Energy Free Buildings

How cool is elimination of the need for external energy altogether?  Think of a house as a free-standing energy system – without need for external energy sources to maintain habitability and comfort. So what makes a building sustainable?

Wikipedia defines Green Building here…  Does this definition make sense to you?

I hung on the word efficiency as a cop out.  Efficiency means to limit consumption of external resources – minimize waste.

This seems like a much better goal to me.  Efficiency is wimpy.

Do you know that a good sized, 60×60 ft, house squanders enough energy as sunshine every year to add up to $73,000 as propane, or $175,000 as electricity?  That’s a bunch of wasted energy.

Modern building methods create obstacles – best practice – and building codes create a trap.    Modern building practices, inspired by energy code invites most buildings to squander almost ALL the energy that nature gives them.

Given the huge amount of resource that nature presents, it’s ridiculous that any house inside the the 45th parallels need external energy at all.

Energy isolation requirements appear as  “r-factor”, “u-factor”, solar heat gain factor, SHGF.  Regulations continue to reduce the amount of energy a structure can absorb from the environment. They specifically dictate the MAXIMUM amount of energy a building is allowed to absorb from the sun as SHGF.

While it makes sense to limit the maximum amount of energy a structure should  lose from an internal heat source; it makes no sense to dictate how much energy can absorb, especially during cold months.   Isolation is the design standard of modern housing.

The superior goal is absorption balanced with loss and storage. This is simple.  If a building can store enough during time of surplus, to carry over a time of shortage, then external energy is not required.

This presentation presents a few “tricks” and a new way to design the environmental interfaces, so that your building can harvest and store energy to be energy independent, self regulating, and adaptive to sun’s position using very simple, and almost free materials.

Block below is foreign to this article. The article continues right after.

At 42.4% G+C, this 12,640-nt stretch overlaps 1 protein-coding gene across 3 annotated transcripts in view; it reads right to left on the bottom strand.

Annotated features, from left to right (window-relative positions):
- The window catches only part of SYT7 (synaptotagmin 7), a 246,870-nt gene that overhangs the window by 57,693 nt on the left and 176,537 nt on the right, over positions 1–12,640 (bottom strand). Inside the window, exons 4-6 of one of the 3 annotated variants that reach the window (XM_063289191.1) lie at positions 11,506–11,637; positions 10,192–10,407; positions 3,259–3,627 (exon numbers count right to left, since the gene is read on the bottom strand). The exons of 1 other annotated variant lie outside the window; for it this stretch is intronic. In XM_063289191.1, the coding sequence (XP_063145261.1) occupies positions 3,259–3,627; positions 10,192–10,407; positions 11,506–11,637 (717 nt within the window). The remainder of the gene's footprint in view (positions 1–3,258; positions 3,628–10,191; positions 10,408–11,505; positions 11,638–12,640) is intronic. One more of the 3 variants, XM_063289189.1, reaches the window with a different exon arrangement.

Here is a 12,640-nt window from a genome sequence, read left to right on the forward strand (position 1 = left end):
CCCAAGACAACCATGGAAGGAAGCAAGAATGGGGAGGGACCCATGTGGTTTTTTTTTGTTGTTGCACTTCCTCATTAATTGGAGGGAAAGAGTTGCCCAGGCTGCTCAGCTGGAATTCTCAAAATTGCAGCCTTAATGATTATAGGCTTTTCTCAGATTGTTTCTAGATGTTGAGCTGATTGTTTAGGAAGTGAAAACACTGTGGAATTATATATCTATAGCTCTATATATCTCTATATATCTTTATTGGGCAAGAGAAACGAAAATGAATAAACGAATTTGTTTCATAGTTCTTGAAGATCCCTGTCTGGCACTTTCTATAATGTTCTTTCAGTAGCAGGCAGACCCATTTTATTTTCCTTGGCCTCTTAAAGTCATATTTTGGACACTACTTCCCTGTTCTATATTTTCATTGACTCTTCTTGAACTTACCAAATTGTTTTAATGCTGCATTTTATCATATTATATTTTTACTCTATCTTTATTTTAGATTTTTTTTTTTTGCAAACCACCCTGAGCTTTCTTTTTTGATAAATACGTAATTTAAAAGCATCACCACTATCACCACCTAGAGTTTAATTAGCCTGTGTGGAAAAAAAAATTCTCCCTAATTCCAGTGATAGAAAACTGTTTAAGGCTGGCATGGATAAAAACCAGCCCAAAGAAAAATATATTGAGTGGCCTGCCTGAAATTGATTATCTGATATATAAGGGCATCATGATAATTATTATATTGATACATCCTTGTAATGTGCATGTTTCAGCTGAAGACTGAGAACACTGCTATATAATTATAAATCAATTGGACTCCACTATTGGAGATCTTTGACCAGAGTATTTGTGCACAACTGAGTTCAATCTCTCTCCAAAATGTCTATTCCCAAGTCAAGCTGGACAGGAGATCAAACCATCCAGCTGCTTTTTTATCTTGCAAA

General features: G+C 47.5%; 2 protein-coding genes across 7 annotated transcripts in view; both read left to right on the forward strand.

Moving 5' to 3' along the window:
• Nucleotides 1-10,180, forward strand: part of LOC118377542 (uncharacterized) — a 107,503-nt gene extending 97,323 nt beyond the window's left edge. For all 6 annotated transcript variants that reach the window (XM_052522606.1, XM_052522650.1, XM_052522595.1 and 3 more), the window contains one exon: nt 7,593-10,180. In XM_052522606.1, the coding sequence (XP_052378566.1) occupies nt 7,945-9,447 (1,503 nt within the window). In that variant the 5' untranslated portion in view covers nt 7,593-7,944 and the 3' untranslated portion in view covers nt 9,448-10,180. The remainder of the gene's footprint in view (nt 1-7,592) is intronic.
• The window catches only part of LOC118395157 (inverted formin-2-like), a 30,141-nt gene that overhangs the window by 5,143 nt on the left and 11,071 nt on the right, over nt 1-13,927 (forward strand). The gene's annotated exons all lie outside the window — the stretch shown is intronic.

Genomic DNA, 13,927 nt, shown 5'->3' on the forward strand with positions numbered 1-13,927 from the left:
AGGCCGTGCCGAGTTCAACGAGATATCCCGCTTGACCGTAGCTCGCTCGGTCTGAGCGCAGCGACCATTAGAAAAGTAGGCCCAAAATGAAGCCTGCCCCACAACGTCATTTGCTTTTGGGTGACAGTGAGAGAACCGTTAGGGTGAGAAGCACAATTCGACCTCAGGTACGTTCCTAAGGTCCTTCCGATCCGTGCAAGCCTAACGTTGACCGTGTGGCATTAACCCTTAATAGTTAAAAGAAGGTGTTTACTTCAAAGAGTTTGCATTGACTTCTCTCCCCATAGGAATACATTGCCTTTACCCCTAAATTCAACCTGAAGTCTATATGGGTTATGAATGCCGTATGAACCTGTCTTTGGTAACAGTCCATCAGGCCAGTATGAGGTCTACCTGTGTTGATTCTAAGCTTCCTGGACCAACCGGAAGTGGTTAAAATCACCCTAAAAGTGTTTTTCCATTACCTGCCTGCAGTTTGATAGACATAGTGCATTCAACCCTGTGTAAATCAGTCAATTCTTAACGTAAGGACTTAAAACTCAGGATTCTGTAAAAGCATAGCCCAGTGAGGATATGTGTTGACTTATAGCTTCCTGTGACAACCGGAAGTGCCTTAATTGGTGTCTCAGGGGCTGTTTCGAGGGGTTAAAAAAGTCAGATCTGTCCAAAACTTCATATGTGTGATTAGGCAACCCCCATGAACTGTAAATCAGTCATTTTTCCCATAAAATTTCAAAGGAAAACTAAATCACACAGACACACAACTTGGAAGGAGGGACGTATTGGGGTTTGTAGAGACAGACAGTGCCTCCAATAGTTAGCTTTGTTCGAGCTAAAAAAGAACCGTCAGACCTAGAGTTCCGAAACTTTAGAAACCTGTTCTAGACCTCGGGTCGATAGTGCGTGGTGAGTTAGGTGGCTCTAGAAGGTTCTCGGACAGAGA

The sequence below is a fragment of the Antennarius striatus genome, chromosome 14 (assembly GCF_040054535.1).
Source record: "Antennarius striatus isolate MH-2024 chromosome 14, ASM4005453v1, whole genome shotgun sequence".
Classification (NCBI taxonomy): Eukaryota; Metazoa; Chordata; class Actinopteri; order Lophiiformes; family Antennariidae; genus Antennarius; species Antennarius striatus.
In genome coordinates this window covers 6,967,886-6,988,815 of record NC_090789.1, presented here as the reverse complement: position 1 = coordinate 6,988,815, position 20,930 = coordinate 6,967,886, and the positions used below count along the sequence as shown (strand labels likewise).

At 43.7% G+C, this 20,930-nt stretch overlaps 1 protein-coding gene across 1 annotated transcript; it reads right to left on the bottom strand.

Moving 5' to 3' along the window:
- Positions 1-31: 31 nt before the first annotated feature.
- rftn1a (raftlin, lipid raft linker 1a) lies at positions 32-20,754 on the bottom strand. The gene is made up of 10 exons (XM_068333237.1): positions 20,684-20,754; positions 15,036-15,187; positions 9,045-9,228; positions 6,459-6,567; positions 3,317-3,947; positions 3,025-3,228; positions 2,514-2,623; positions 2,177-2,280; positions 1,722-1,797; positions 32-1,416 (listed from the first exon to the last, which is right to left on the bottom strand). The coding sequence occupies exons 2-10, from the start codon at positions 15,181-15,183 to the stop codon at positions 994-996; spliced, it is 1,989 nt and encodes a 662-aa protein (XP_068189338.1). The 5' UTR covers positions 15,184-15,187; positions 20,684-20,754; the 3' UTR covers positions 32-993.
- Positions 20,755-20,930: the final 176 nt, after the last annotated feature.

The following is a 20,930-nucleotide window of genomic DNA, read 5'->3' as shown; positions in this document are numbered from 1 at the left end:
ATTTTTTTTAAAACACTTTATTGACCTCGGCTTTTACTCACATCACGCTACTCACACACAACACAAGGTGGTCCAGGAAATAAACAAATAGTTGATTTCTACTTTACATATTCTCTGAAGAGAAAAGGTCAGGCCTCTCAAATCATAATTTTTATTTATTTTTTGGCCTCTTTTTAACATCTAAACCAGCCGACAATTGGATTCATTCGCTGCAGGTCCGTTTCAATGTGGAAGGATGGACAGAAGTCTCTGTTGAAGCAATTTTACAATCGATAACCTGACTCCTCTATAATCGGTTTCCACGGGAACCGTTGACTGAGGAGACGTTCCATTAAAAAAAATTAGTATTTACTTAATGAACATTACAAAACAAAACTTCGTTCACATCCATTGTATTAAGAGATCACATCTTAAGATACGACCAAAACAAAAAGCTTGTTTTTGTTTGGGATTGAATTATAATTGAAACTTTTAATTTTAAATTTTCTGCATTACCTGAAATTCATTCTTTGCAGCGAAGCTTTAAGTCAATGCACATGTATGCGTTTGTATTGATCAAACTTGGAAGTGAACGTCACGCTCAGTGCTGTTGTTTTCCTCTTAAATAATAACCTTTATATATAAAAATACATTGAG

If you’re further North, you may need more storage though.


4 thoughts on “Energy Free Buildings”

    1. we build houses as status symbols, not domiciles. lotta energy around a house we fail to consider when setting up the rules. Have to quit the box idea of a house.

  1. The least expensive way to store solar energy for A/C or Heat is in a large tank of water. Dollar for Dollar, a water tank stores more than 10 times as much energy as Nickel Iron or Lithium Iron Phosphate batteries [$500 vs. $15,000]. You just need a 10’x12′ room with a thermostatic vent.

    Calculate your total heating or cooling BTU requirement for your house for 5 days with no sunlight and size your tank to match. An 8’x8′ – 6′ deep membrane lined box tank will hold 1,680,000 BTUs at 165 degrees F [max] and 95 degrees F [min]. If you need more BTUs of storage, just use a bigger tank.

    Add 2 4’x8′ Solar Thermal panels on each end of your solar wall to capture the heat for unlimited domestic hot water. Use a solar powered multi-split heat pump [with de-superheater] to provide A/C [Summer], Heat [Winter] and Hot Water all year..

    The water tank stores 35 degree F cold water in the summer and 165 degree hot water in the winter. The tank has 12″ R50 foam insulation all around so it occupies a 10’x10’x8′ volume. The load is less than 100 lb. per sq. foot. The tank is made of 7/8″ plywood and angle iron with a membrane liner and insulating foam sheets between the liner and the plywood.

  2. I built 2000 gallon thermal reservoir into the design to store domestic hot water. You’re right – this is by far the cheapest way to store energy within a thermal mass for domestic hot water. By my calculation it stores about 2M BTUs. But the container and the insulation, and making sure it doesn’t leak added up some bucks.

    The big win was the thermal mass that cradles the living space. The thermal cradle for the living space, 1000 tons of dirt, cost almost nothing.

    The dirt was well – dirt cheap. The water jug ran about $4K by the time I had it installed, insulated, and not leaking.

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